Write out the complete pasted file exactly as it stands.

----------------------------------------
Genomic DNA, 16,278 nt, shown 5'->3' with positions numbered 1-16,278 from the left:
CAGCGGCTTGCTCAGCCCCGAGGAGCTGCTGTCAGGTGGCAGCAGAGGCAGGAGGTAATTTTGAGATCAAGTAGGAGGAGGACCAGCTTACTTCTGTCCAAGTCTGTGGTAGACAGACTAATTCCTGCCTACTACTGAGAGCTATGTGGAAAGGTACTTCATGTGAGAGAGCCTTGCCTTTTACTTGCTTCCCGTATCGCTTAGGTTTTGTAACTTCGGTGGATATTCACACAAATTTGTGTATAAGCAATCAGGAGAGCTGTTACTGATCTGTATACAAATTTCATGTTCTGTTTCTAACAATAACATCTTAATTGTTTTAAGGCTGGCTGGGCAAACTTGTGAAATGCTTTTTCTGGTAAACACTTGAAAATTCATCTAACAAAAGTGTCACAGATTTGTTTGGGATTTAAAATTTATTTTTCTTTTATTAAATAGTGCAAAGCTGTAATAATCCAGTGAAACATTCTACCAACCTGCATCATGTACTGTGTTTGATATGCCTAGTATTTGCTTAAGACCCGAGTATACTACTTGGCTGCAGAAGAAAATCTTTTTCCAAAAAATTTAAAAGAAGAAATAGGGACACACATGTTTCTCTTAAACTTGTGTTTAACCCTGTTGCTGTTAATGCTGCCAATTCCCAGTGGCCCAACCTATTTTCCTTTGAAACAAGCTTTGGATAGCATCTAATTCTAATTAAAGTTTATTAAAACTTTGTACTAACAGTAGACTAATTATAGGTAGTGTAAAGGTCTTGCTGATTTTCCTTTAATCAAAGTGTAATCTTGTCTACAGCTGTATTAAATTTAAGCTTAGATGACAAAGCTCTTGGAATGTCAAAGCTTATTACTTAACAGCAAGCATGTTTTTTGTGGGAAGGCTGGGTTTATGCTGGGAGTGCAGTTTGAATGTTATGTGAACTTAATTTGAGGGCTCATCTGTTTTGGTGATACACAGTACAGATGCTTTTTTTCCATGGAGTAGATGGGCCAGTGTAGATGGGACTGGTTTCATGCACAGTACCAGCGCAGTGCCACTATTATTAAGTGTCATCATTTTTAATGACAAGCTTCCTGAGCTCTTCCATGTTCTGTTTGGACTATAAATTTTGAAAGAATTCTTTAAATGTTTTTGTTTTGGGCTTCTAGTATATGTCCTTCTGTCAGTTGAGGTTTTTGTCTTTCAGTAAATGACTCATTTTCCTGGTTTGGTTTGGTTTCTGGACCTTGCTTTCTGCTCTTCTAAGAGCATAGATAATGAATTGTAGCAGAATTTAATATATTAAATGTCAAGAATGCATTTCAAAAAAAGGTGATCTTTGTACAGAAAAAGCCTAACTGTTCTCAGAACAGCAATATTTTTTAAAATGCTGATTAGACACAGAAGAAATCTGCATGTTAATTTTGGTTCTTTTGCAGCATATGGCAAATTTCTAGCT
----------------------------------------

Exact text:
Genomic DNA, 16,278 nt, shown 5'->3' with positions numbered 1-16,278 from the left:
CAGCGGCTTGCTCAGCCCCGAGGAGCTGCTGTCAGGTGGCAGCAGAGGCAGGAGGTAATTTTGAGATCAAGTAGGAGGAGGACCAGCTTACTTCTGTCCAAGTCTGTGGTAGACAGACTAATTCCTGCCTACTACTGAGAGCTATGTGGAAAGGTACTTCATGTGAGAGAGCCTTGCCTTTTACTTGCTTCCCGTATCGCTTAGGTTTTGTAACTTCGGTGGATATTCACACAAATTTGTGTATAAGCAATCAGGAGAGCTGTTACTGATCTGTATACAAATTTCATGTTCTGTTTCTAACAATAACATCTTAATTGTTTTAAGGCTGGCTGGGCAAACTTGTGAAATGCTTTTTCTGGTAAACACTTGAAAATTCATCTAACAAAAGTGTCACAGATTTGTTTGGGATTTAAAATTTATTTTTCTTTTATTAAATAGTGCAAAGCTGTAATAATCCAGTGAAACATTCTACCAACCTGCATCATGTACTGTGTTTGATATGCCTAGTATTTGCTTAAGACCCGAGTATACTACTTGGCTGCAGAAGAAAATCTTTTTCCAAAAAATTTAAAAGAAGAAATAGGGACACACATGTTTCTCTTAAACTTGTGTTTAACCCTGTTGCTGTTAATGCTGCCAATTCCCAGTGGCCCAACCTATTTTCCTTTGAAACAAGCTTTGGATAGCATCTAATTCTAATTAAAGTTTATTAAAACTTTGTACTAACAGTAGACTAATTATAGGTAGTGTAAAGGTCTTGCTGATTTTCCTTTAATCAAAGTGTAATCTTGTCTACAGCTGTATTAAATTTAAGCTTAGATGACAAAGCTCTTGGAATGTCAAAGCTTATTACTTAACAGCAAGCATGTTTTTTGTGGGAAGGCTGGGTTTATGCTGGGAGTGCAGTTTGAATGTTATGTGAACTTAATTTGAGGGCTCATCTGTTTTGGTGATACACAGTACAGATGCTTTTTTTCCATGGAGTAGATGGGCCAGTGTAGATGGGACTGGTTTCATGCACAGTACCAGCGCAGTGCCACTATTATTAAGTGTCATCATTTTTAATGACAAGCTTCCTGAGCTCTTCCATGTTCTGTTTGGACTATAAATTTTGAAAGAATTCTTTAAATGTTTTTGTTTTGGGCTTCTAGTATATGTCCTTCTGTCAGTTGAGGTTTTTGTCTTTCAGTAAATGACTCATTTTCCTGGTTTGGTTTGGTTTCTGGACCTTGCTTTCTGCTCTTCTAAGAGCATAGATAATGAATTGTAGCAGAATTTAATATATTAAATGTCAAGAATGCATTTCAAAAAAAGGTGATCTTTGTACAGAAAAAGCCTAACTGTTCTCAGAACAGCAATATTTTTTAAAATGCTGATTAGACACAGAAGAAATCTGCATGTTAATTTTGGTTCTTTTGCAGCATATGGCAAATTTCTAGCT